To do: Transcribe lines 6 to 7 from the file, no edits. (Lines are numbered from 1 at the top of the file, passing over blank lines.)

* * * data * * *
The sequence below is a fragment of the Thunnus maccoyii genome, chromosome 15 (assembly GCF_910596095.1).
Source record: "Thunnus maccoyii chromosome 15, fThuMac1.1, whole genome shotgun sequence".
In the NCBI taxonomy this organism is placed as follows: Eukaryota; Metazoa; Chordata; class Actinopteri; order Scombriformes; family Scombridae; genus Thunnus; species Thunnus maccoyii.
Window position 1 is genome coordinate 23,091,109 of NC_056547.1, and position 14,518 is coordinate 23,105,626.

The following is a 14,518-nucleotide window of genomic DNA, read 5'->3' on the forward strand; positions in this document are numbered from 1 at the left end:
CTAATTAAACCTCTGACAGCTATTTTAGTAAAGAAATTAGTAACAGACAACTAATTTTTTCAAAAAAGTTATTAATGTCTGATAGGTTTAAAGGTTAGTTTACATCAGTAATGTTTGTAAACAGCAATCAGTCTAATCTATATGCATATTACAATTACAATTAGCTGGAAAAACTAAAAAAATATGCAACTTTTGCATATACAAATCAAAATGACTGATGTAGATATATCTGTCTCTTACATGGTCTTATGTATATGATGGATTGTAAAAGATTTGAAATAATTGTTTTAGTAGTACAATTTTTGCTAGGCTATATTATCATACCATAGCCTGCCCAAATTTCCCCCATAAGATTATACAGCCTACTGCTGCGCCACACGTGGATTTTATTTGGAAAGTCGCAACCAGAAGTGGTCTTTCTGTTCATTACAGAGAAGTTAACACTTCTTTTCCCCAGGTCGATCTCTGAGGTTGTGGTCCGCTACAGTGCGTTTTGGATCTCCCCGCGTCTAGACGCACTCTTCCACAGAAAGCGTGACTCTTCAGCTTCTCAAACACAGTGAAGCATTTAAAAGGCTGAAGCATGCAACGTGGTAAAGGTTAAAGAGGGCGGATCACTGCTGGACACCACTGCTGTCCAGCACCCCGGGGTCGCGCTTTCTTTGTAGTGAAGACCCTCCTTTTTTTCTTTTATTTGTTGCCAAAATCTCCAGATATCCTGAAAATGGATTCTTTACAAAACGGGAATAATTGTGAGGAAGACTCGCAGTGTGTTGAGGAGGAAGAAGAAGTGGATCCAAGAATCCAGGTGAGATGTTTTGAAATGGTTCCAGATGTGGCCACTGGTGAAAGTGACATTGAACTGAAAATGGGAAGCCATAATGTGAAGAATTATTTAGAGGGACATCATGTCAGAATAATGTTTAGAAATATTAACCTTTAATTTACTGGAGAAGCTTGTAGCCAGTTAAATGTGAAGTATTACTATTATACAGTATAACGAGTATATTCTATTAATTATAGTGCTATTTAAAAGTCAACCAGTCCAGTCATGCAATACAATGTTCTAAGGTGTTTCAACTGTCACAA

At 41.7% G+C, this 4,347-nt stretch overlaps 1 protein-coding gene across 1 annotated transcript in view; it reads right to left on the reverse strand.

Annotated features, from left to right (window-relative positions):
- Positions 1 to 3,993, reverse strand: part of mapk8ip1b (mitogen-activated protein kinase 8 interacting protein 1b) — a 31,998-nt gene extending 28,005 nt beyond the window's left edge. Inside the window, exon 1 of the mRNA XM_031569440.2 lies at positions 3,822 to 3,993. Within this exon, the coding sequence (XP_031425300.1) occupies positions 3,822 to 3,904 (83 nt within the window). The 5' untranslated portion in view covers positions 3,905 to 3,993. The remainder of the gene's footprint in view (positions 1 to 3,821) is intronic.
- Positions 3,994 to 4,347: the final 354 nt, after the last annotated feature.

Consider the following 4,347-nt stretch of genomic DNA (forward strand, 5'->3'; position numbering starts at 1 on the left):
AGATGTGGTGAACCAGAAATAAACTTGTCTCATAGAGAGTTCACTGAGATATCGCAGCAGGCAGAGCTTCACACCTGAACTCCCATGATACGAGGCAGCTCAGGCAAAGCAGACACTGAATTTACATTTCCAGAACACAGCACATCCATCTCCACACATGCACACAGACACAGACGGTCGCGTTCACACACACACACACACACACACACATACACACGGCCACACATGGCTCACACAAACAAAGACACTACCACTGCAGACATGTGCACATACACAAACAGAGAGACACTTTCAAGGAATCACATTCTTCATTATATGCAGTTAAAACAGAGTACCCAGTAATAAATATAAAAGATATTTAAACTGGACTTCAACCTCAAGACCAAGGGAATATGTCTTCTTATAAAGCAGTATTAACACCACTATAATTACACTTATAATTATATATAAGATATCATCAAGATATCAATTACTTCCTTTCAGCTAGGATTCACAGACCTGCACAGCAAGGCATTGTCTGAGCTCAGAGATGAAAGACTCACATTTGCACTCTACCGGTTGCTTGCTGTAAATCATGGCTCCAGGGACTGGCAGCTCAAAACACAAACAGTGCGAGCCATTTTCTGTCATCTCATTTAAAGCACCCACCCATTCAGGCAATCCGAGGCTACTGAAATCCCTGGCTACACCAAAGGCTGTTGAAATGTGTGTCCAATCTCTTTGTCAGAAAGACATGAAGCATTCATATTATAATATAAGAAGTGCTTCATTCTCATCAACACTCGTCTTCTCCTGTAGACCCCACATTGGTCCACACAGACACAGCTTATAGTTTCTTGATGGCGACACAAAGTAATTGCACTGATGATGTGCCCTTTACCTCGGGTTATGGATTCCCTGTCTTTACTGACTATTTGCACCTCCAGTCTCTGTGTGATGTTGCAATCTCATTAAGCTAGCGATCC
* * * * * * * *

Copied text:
CTAATTAAACCTCTGACAGCTATTTTAGTAAAGAAATTAGTAACAGACAACTAATTTTTTCAAAAAAGTTATTAATGTCTGATAGGTTTAAAGGTTAGTTTACATCAGTAATGTTTGTAAACAGCAATCAGTCTAATCTATATGCATATTACAATTACAATTAGCTGGAAAAACTAAAAAAATATGCAACTTTTGCATATACAAATCAAAATGACTGATGTAGATATATCTGTCTCTTACATGGTCTTATGTATATGATGGATTGTAAAAGATTTGAAATAATTGTTTTAGTAGTACAATTTTTGCTAGGCTATATTATCATACCATAGCCTGCCCAAATTTCCCCCATAAGATTATACAGCCTACTGCTGCGCCACACGTGGATTTTATTTGGAAAGTCGCAACCAGAAGTGGTCTTTCTGTTCATTACAGAGAAGTTAACACTTCTTTTCCCCAGGTCGATCTCTGAGGTTGTGGTCCGCTACAGTGCGTTTTGGATCTCCCCGCGTCTAGACGCACTCTTCCACAGAAAGCGTGACTCTTCAGCTTCTCAAACACAGTGAAGCATTTAAAAGGCTGAAGCATGCAACGTGGTAAAGGTTAAAGAGGGCGGATCACTGCTGGACACCACTGCTGTCCAGCACCCCGGGGTCGCGCTTTCTTTGTAGTGAAGACCCTCCTTTTTTTCTTTTATTTGTTGCCAAAATCTCCAGATATCCTGAAAATGGATTCTTTACAAAACGGGAATAATTGTGAGGAAGACTCGCAGTGTGTTGAGGAGGAAGAAGAAGTGGATCCAAGAATCCAGGTGAGATGTTTTGAAATGGTTCCAGATGTGGCCACTGGTGAAAGTGACATTGAACTGAAAATGGGAAGCCATAATGTGAAGAATTATTTAGAGGGACATCATGTCAGAATAATGTTTAGAAATATTAACCTTTAATTTACTGGAGAAGCTTGTAGCCAGTTAAATGTGAAGTATTACTATTATACAGTATAACGAGTATATTCTATTAATTATAGTGCTATTTAAAAGTCAACCAGTCCAGTCATGCAATACAATGTTCTAAGGTGTTTCAACTGTCACAA

At 41.7% G+C, this 4,347-nt stretch overlaps 1 protein-coding gene across 1 annotated transcript in view; it reads right to left on the reverse strand.